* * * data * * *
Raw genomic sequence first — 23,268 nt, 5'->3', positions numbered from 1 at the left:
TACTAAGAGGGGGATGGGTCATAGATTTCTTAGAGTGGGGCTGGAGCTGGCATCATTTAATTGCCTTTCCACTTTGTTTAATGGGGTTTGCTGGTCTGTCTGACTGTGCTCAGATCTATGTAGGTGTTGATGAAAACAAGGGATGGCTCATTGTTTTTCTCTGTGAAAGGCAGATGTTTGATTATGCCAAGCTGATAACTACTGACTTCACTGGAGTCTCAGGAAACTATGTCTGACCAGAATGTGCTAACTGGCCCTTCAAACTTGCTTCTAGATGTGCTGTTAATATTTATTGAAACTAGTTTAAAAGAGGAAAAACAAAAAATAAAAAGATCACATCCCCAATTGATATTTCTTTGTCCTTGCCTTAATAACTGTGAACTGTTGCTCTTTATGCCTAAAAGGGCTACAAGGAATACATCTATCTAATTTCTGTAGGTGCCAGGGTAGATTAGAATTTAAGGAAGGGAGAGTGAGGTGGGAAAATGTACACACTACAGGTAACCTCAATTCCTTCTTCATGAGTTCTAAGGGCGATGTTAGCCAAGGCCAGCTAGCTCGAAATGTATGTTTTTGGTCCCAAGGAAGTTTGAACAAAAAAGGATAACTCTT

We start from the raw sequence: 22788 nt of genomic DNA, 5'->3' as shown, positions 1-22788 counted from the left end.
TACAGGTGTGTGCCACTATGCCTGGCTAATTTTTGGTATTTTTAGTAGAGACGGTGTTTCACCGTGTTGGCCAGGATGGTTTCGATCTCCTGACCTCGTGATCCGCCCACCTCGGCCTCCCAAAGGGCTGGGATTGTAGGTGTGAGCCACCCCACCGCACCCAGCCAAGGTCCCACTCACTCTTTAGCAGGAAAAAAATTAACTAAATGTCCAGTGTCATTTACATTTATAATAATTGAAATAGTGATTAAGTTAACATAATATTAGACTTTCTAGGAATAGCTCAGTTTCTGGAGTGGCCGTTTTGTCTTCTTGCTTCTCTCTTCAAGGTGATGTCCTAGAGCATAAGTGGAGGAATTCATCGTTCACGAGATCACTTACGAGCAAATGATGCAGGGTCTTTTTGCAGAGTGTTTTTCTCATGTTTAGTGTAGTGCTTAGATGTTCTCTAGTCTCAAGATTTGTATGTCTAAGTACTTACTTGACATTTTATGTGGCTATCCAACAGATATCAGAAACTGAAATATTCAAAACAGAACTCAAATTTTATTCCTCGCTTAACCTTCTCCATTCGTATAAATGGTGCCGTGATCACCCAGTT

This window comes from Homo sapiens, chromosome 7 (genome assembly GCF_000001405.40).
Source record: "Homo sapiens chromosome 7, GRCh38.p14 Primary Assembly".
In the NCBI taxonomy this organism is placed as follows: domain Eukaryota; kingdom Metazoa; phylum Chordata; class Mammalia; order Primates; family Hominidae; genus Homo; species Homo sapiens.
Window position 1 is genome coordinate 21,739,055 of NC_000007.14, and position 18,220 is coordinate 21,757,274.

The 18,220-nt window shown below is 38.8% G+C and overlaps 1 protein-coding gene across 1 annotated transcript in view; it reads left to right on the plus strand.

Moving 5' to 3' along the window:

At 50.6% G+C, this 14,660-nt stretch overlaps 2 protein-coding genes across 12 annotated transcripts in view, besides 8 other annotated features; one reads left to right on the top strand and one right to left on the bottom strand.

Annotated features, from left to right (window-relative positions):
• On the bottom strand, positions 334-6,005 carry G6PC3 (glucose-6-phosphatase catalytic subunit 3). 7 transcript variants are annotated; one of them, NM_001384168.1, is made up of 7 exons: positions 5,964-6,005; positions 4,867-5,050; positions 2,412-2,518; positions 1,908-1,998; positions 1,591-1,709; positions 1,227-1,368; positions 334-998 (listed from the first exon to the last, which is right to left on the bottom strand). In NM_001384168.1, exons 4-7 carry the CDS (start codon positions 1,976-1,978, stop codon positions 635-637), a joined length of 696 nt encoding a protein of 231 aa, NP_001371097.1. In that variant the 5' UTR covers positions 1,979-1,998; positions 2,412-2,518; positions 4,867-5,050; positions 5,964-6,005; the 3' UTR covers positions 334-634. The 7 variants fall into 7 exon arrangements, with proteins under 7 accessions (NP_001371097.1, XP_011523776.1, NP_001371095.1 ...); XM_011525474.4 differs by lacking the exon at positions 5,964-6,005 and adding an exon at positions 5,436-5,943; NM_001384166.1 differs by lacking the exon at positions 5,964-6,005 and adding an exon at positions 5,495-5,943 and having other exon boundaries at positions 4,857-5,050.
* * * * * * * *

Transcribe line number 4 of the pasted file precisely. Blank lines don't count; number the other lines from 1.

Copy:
TACAGGTGTGTGCCACTATGCCTGGCTAATTTTTGGTATTTTTAGTAGAGACGGTGTTTCACCGTGTTGGCCAGGATGGTTTCGATCTCCTGACCTCGTGATCCGCCCACCTCGGCCTCCCAAAGGGCTGGGATTGTAGGTGTGAGCCACCCCACCGCACCCAGCCAAGGTCCCACTCACTCTTTAGCAGGAAAAAAATTAACTAAATGTCCAGTGTCATTTACATTTATAATAATTGAAATAGTGATTAAGTTAACATAATATTAGACTTTCTAGGAATAGCTCAGTTTCTGGAGTGGCCGTTTTGTCTTCTTGCTTCTCTCTTCAAGGTGATGTCCTAGAGCATAAGTGGAGGAATTCATCGTTCACGAGATCACTTACGAGCAAATGATGCAGGGTCTTTTTGCAGAGTGTTTTTCTCATGTTTAGTGTAGTGCTTAGATGTTCTCTAGTCTCAAGATTTGTATGTCTAAGTACTTACTTGACATTTTATGTGGCTATCCAACAGATATCAGAAACTGAAATATTCAAAACAGAACTCAAATTTTATTCCTCGCTTAACCTTCTCCATTCGTATAAATGGTGCCGTGATCACCCAGTT